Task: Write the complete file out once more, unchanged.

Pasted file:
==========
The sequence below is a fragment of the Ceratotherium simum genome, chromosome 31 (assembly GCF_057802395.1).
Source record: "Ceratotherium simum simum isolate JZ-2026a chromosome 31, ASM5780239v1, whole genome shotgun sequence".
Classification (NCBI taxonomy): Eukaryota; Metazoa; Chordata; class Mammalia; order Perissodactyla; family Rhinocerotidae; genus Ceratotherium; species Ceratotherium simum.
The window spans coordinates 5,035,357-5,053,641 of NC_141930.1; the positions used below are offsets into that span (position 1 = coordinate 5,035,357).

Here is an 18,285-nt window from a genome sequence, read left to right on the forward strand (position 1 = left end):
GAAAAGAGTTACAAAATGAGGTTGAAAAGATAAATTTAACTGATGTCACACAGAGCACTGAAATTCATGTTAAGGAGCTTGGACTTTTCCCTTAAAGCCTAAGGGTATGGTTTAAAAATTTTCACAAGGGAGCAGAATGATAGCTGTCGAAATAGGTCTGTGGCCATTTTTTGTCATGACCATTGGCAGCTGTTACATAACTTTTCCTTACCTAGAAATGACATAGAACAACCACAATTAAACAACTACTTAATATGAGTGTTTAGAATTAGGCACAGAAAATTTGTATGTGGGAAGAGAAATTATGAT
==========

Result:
The sequence below is a fragment of the Ceratotherium simum genome, chromosome 31 (assembly GCF_057802395.1).
Source record: "Ceratotherium simum simum isolate JZ-2026a chromosome 31, ASM5780239v1, whole genome shotgun sequence".
Classification (NCBI taxonomy): Eukaryota; Metazoa; Chordata; class Mammalia; order Perissodactyla; family Rhinocerotidae; genus Ceratotherium; species Ceratotherium simum.
The window spans coordinates 5,035,357-5,053,641 of NC_141930.1; the positions used below are offsets into that span (position 1 = coordinate 5,035,357).

Here is an 18,285-nt window from a genome sequence, read left to right on the forward strand (position 1 = left end):
GAAAAGAGTTACAAAATGAGGTTGAAAAGATAAATTTAACTGATGTCACACAGAGCACTGAAATTCATGTTAAGGAGCTTGGACTTTTCCCTTAAAGCCTAAGGGTATGGTTTAAAAATTTTCACAAGGGAGCAGAATGATAGCTGTCGAAATAGGTCTGTGGCCATTTTTTGTCATGACCATTGGCAGCTGTTACATAACTTTTCCTTACCTAGAAATGACATAGAACAACCACAATTAAACAACTACTTAATATGAGTGTTTAGAATTAGGCACAGAAAATTTGTATGTGGGAAGAGAAATTATGAT